Insights into the origin of metazoan multicellularity from predatory unicellular relatives of animals Tikhonenkov, Denis V.; Hehenberger, Elisabeth; Esaulov, Anton S.; Belyakova, Olga I.; Mazei, Yuri A.; Mylnikov, Alexander P.; Keeling, Patrick J. (Patrick John), 1969-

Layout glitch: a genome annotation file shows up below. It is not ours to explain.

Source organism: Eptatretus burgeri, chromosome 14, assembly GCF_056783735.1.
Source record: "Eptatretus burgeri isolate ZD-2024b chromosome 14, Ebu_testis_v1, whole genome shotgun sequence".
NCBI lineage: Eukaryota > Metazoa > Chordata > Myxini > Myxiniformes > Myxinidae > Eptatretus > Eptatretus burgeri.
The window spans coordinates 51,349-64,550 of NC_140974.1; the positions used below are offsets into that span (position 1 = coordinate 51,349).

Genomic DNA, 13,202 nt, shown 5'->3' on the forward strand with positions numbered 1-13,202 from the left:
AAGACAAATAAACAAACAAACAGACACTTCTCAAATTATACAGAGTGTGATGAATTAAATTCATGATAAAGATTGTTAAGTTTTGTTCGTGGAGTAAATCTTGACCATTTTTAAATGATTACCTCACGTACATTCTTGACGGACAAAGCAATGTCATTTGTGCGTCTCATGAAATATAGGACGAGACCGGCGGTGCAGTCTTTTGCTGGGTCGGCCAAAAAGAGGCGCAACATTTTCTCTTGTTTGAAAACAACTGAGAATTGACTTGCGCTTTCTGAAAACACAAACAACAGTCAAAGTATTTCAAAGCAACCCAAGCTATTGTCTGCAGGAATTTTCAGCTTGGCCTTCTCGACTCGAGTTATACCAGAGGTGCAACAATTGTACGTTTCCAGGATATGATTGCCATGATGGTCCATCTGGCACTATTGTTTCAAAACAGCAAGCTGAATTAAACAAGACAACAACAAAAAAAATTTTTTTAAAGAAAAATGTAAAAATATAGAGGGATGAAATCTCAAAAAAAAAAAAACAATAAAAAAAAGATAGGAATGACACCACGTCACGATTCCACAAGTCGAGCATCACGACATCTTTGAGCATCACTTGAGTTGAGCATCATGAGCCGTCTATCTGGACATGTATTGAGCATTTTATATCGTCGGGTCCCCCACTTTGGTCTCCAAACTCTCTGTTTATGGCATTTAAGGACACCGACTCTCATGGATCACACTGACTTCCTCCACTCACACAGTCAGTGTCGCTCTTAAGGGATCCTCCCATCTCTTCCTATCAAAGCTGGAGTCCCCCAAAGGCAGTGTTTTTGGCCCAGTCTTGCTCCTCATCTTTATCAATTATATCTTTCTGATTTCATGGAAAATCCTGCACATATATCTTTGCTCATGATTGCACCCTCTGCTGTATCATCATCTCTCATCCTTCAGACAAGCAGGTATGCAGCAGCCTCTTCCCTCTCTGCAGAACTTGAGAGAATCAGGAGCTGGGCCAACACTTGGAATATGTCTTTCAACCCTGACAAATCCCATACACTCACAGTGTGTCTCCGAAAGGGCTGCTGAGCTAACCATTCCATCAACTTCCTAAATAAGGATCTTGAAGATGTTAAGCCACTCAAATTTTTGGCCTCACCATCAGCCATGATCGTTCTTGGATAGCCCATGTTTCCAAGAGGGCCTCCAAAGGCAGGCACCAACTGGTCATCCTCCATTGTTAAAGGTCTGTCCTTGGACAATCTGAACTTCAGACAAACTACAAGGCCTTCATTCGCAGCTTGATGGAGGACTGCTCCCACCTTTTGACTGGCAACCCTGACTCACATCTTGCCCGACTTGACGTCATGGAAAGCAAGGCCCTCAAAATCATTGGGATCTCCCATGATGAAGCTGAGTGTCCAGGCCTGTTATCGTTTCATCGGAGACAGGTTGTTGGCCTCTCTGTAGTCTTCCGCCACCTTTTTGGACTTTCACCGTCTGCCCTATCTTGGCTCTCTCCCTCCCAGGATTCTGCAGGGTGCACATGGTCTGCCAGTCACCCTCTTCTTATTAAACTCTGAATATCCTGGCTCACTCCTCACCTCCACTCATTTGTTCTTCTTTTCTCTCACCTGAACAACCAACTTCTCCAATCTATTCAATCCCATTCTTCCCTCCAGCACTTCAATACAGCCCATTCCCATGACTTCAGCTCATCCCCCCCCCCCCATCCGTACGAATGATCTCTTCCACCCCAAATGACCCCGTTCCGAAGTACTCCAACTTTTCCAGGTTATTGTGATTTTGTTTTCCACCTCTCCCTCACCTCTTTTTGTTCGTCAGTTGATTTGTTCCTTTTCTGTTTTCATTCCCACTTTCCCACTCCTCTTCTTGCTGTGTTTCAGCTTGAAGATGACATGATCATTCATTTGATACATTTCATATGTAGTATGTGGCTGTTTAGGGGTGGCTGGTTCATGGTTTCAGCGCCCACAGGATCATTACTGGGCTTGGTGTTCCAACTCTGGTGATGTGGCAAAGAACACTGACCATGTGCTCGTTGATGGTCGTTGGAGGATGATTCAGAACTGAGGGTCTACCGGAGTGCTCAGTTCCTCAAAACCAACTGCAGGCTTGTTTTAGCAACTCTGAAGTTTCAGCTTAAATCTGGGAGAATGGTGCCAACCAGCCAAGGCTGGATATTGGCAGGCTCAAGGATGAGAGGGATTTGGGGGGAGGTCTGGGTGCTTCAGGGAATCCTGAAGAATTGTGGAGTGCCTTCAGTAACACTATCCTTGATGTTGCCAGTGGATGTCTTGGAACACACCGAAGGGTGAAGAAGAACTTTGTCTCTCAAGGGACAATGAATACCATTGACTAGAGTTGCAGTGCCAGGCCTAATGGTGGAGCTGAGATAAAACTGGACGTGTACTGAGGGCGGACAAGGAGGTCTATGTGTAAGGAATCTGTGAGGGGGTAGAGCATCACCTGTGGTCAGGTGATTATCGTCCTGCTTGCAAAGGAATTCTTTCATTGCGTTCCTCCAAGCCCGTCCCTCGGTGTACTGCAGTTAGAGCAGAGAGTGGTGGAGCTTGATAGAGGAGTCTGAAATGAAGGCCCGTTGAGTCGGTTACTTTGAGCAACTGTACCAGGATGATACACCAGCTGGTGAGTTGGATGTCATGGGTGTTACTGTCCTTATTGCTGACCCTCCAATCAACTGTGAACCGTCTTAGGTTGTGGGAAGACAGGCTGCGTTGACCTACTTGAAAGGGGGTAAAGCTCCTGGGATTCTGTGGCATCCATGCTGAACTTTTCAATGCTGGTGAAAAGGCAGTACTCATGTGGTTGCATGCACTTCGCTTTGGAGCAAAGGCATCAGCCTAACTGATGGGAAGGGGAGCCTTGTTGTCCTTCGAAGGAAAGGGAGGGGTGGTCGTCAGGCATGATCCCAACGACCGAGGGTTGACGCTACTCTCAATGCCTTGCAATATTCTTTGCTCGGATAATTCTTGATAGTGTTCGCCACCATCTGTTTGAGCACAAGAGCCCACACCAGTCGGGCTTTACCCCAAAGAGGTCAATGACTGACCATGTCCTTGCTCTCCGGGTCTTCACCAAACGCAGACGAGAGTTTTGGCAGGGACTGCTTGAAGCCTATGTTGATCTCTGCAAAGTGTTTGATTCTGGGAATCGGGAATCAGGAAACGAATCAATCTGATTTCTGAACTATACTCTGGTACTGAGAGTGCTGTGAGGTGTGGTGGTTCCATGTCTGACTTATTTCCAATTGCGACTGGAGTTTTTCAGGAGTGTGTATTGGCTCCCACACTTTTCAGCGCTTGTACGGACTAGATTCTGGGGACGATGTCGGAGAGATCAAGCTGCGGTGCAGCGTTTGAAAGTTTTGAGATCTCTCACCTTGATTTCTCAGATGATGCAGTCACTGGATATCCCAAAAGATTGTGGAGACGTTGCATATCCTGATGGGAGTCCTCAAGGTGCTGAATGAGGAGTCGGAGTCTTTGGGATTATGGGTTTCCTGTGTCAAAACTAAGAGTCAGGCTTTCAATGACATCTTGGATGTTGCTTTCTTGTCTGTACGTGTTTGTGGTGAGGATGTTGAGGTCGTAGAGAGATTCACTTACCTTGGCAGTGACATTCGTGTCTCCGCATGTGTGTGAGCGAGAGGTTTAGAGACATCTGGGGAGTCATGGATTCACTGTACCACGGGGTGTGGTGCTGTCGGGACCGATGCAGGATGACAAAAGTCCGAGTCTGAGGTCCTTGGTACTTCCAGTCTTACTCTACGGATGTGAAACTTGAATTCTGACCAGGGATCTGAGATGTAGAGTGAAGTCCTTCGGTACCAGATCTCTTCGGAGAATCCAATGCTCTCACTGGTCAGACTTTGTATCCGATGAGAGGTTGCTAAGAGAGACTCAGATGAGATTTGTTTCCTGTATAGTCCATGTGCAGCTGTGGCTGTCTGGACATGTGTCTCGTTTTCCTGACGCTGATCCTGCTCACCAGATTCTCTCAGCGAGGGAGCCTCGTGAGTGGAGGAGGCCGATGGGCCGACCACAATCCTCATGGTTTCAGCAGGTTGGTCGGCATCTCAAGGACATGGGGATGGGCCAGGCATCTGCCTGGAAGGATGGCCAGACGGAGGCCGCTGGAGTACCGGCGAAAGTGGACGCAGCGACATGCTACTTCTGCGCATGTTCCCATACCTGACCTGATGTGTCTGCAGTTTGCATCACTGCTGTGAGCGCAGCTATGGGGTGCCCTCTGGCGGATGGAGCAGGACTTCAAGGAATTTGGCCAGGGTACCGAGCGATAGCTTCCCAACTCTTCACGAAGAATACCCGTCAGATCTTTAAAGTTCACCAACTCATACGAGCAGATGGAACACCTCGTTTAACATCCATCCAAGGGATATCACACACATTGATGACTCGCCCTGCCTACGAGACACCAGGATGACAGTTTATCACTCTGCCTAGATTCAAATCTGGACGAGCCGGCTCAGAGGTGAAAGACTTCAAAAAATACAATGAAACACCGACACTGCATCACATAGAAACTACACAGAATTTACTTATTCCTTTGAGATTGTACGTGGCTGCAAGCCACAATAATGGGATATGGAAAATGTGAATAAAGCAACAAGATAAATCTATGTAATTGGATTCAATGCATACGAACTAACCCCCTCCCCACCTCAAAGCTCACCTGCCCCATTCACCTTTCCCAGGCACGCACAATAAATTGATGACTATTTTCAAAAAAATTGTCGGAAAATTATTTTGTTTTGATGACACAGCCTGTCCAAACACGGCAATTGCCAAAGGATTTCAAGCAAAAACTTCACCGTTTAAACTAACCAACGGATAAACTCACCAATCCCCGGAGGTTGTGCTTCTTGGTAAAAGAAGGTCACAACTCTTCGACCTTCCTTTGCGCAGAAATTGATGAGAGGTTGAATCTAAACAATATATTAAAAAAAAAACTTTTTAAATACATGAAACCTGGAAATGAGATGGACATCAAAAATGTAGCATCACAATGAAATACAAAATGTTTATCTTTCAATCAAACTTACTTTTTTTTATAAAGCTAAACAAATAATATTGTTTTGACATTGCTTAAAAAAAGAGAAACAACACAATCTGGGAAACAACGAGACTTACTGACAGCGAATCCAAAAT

Background: The origin of animals from their unicellular ancestor was one of the most important events in evolutionary history, but the nature and the order of events leading up to the emergence of multicellular animals are still highly uncertain. The diversity and biology of unicellular relatives of animals have strongly informed our understanding of the transition from single-celled organisms to the multicellular Metazoa. Here, we analyze the cellular structures and complex life cycles of the novel unicellular holozoans Pigoraptor and Syssomonas (Opisthokonta), and their implications for the origin of animals. Results: Syssomonas and Pigoraptor are characterized by complex life cycles with a variety of cell types including flagellates, amoeboflagellates, amoeboid non-flagellar cells, and spherical cysts. The life cycles also include the formation of multicellular aggregations and syncytium-like structures, and an unusual diet for single-celled opisthokonts (partial cell fusion and joint sucking of a large eukaryotic prey), all of which provide new insights into the origin of multicellularity in Metazoa. Several existing models explaining the origin of multicellular animals have been put forward, but these data are interestingly consistent with one, the “synzoospore hypothesis.” Conclusions: The feeding modes of the ancestral metazoan may have been more complex than previously thought, including not only bacterial prey, but also larger eukaryotic cells and organic structures. The ability to feed on large eukaryotic prey could have been a powerful trigger in the formation and development of both aggregative (e.g., joint feeding, which also implies signaling) and clonal (e.g., hypertrophic growth followed by palintomy) multicellular stages that played important roles in the emergence of multicellular animals.
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